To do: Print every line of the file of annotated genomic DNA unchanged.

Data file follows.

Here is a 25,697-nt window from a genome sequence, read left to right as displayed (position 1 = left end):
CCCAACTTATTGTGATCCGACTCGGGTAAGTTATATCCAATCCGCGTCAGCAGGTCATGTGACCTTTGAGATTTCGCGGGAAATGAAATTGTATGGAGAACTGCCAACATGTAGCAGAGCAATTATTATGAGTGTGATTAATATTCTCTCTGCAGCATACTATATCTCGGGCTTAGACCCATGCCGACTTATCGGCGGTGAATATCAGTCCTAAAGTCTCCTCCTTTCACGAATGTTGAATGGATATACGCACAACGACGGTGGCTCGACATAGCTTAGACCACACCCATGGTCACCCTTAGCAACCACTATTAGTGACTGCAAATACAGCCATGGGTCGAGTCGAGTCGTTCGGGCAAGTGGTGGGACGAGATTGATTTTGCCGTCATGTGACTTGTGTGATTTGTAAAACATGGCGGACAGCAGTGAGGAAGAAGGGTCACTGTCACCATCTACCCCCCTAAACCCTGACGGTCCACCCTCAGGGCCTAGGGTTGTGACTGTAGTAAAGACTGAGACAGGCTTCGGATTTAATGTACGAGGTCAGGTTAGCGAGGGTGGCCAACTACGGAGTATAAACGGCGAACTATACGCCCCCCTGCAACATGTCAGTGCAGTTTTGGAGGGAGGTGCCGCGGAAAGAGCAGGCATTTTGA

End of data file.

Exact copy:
Here is a 25,697-nt window from a genome sequence, read left to right as displayed (position 1 = left end):
CCCAACTTATTGTGATCCGACTCGGGTAAGTTATATCCAATCCGCGTCAGCAGGTCATGTGACCTTTGAGATTTCGCGGGAAATGAAATTGTATGGAGAACTGCCAACATGTAGCAGAGCAATTATTATGAGTGTGATTAATATTCTCTCTGCAGCATACTATATCTCGGGCTTAGACCCATGCCGACTTATCGGCGGTGAATATCAGTCCTAAAGTCTCCTCCTTTCACGAATGTTGAATGGATATACGCACAACGACGGTGGCTCGACATAGCTTAGACCACACCCATGGTCACCCTTAGCAACCACTATTAGTGACTGCAAATACAGCCATGGGTCGAGTCGAGTCGTTCGGGCAAGTGGTGGGACGAGATTGATTTTGCCGTCATGTGACTTGTGTGATTTGTAAAACATGGCGGACAGCAGTGAGGAAGAAGGGTCACTGTCACCATCTACCCCCCTAAACCCTGACGGTCCACCCTCAGGGCCTAGGGTTGTGACTGTAGTAAAGACTGAGACAGGCTTCGGATTTAATGTACGAGGTCAGGTTAGCGAGGGTGGCCAACTACGGAGTATAAACGGCGAACTATACGCCCCCCTGCAACATGTCAGTGCAGTTTTGGAGGGAGGTGCCGCGGAAAGAGCAGGCATTTTGA